Construction spending during December 2019 was estimated at a seasonally adjusted annual rate of $1,327.7 billion, 0.2% (± 0.8%) below the revised November estimate of $1,329.9 billion. The December figure is 5.0% (±1.3%) above the December 2018 estimate of $1,264.8 billion. The value of construction in 2019 was $1,303.5 billion, 0.3% (±1.0%) below the $1,307.2 billion spent in 2018.
In December, the estimated seasonally adjusted annual rate of public construction spending was $336.4 billion, 0.4% (±1.3%) below the revised November estimate of $337.7 billion.
• Highway construction was at a seasonally adjusted annual rate of $99.9 billion, 3.1% (±3.1%) above the revised November estimate of $96.9 billion.
• Educational construction was at a seasonally adjusted annual rate of $80.4 billion, 2.1% (±2.1%) below the revised November estimate of $82.1 billion.
The value of public construction in 2019 was $328.8 billion, 7.1% (±1.8%) above the $307.1 billion spent in 2018. Educational construction in 2019 was $79.0 billion, 3.4% (±3.6%) above the 2018 figure of $76.4 billion and highway construction was $98.8 billion, 8.8% (±4.6%) above the $90.8 billion in 2018.
Spending on private construction was at a seasonally adjusted annual rate of $991.2 billion, 0.1% (±0.5%) below the revised November estimate of $992.2 billion.
• Residential construction was at a seasonally adjusted annual rate of $540.7 billion in December, 1.4% (±1.3%) above the revised November estimate of $533.3 billion.
• Nonresidential construction was at a seasonally adjusted annual rate of $450.5 billion in December, 1.8% (±0.5%) below the revised November estimate of $458.9 billion.
The value of private construction in 2019 was $974.7 billion, 2.5% (±1.0%) below the $1,000.2 billion spent in 2018. Residential construction in 2019 was $514.3 billion, 4.7% (±2.1%) below the 2018 figure of $539.6 billion and nonresidential construction was $460.4 billion, virtually unchanged from (±1.0%) the $460.5 billion in 2018.
“Both the actual spending totals for December and our members’ expectations for 2020 point to a positive year for all major categories of construction,” said Associated General Contractors of America Chief Economist Ken Simonson. “Continuing job gains throughout the nation, along with low interest rates, make a good year for residential construction especially likely, while spending many nonresidential categories should match or exceed 2019 levels.”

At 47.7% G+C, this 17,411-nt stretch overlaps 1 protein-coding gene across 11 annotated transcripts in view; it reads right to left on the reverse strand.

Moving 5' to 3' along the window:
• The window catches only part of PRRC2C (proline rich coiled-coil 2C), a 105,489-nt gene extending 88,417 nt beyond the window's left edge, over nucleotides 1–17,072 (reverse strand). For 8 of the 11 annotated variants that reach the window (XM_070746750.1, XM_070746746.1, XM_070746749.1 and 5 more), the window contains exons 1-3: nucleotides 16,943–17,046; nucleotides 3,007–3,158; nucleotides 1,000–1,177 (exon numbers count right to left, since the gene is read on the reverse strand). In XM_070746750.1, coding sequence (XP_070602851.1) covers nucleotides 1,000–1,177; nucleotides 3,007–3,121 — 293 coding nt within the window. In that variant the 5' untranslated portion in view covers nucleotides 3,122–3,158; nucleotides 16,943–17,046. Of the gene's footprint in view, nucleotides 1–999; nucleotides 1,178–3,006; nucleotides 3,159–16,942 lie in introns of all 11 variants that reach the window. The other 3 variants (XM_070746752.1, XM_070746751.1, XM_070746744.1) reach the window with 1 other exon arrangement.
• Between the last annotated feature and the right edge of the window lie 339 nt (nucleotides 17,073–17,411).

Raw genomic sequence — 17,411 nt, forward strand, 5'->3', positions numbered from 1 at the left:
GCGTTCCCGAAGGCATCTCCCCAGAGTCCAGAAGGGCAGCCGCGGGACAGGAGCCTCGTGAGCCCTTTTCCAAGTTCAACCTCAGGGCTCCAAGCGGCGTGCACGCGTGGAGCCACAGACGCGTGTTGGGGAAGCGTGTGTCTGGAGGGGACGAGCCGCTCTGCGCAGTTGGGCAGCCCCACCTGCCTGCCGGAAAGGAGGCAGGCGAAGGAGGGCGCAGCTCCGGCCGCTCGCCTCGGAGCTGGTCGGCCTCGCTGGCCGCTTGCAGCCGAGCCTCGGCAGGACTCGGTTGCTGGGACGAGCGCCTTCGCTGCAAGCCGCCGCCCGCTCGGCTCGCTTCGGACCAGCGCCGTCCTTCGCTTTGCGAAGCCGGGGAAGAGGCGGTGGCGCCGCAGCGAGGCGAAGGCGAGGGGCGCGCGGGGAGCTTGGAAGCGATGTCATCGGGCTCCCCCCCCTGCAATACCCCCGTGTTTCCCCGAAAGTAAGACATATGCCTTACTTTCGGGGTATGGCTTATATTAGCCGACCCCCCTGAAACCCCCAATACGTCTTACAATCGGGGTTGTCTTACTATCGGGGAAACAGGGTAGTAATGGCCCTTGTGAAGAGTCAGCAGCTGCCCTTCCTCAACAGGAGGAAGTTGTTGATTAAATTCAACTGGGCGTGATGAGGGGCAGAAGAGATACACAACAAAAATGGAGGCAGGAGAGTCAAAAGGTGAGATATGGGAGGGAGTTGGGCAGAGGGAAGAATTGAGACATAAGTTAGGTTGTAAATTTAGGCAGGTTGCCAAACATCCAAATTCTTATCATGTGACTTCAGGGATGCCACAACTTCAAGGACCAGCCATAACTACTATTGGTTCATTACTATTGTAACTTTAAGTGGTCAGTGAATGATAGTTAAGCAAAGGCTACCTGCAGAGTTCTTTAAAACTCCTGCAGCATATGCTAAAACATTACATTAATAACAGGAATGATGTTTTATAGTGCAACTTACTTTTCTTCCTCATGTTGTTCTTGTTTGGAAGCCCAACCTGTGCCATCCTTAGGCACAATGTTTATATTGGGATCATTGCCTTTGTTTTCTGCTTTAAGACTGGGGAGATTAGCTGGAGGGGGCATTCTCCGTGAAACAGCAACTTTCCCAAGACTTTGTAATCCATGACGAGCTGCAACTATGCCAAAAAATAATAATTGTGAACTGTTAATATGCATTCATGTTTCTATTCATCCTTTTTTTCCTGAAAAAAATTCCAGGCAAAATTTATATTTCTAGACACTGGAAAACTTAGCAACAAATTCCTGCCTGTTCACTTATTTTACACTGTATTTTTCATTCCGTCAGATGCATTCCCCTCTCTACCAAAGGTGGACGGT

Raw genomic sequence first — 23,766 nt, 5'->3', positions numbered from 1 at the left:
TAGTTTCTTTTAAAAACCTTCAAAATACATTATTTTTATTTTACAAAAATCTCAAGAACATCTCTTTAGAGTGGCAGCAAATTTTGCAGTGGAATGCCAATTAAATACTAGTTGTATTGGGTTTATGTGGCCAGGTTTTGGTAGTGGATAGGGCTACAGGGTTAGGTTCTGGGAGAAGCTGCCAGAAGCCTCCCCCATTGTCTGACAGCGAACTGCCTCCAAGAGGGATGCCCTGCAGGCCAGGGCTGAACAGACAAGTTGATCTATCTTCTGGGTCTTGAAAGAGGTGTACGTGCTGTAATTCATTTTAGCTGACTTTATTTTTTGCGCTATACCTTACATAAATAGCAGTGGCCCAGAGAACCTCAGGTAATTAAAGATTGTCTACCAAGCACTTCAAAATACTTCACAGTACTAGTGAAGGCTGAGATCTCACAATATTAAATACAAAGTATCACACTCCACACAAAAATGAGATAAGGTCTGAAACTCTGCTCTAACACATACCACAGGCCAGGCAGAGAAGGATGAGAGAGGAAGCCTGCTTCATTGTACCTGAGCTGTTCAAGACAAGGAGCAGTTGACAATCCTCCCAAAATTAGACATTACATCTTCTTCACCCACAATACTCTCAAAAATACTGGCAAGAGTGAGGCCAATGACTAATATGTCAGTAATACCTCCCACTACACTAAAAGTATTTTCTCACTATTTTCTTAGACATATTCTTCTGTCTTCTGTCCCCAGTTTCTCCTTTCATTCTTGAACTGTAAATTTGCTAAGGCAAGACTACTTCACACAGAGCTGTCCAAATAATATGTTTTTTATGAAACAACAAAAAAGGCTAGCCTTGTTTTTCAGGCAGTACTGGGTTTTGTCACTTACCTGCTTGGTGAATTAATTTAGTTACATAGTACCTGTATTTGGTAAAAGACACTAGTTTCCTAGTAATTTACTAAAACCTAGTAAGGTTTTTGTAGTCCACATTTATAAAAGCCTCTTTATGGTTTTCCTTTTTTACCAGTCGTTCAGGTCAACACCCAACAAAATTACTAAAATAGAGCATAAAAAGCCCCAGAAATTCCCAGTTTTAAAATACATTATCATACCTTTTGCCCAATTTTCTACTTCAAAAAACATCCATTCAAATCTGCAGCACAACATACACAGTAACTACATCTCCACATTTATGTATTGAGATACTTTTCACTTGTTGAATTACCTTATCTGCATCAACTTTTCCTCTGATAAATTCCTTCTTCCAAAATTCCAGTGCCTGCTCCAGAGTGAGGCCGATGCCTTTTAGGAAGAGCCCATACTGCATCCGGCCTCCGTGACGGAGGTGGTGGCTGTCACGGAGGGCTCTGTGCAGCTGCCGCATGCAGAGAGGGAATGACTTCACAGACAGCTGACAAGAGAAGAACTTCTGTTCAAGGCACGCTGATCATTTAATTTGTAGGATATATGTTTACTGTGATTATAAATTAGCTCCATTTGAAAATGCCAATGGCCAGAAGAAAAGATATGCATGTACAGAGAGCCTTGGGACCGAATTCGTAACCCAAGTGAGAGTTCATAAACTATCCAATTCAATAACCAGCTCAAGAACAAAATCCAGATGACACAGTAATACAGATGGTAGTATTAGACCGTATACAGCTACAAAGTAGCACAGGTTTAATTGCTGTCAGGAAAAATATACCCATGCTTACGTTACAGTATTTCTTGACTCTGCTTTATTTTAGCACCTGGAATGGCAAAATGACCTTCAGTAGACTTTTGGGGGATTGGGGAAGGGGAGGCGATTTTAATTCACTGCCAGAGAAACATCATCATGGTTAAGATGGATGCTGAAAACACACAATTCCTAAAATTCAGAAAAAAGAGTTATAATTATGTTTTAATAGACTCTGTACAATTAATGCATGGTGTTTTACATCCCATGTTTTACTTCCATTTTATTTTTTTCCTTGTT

“The transition from a private construction-led recovery to a public construction-led recovery is complete,” said Associated Builders and Contractors Chief Economist Anirban Basu. “During the years after the Great Recession, public construction waned as state and local governments struggled fiscally in the wake of diminished assessed property values, cautious consumers and slow income growth. Meanwhile, private construction was fueled by steady economic growth and a low cost of capital.
“But in recent years, private construction spending volumes have stopped growing, and in certain instances have been shrinking,” said Basu. “That was the situation in December, with nonresidential construction volumes in segments like commercial and lodging down on both monthly and year-ago basis. Spending on office construction, a category supported in part by the ongoing development of data centers, also slipped for the month.
“Meanwhile, improved state and local government finances continue to help perpetuate the public construction spending cycle,” said Basu. “With income tax collections rising as more people find jobs and secure raises, property tax collections having recovered and sales tax collections climbing in conjunction with consumer spending, there is more money available for many public priorities, including infrastructure. A majority of states raised gas taxes during the previous decade, generating even greater financial support for public construction. Accordingly, the infrastructure category of ABC’s Construction Backlog Indicator has been elevated in recent months, ABC’s Construction Confidence Indicator shows that contractors remain upbeat, and many public segments have experienced double-digit growth in construction spending during the past 12 months for which data are available, including highway/street, water supply, and public safety.”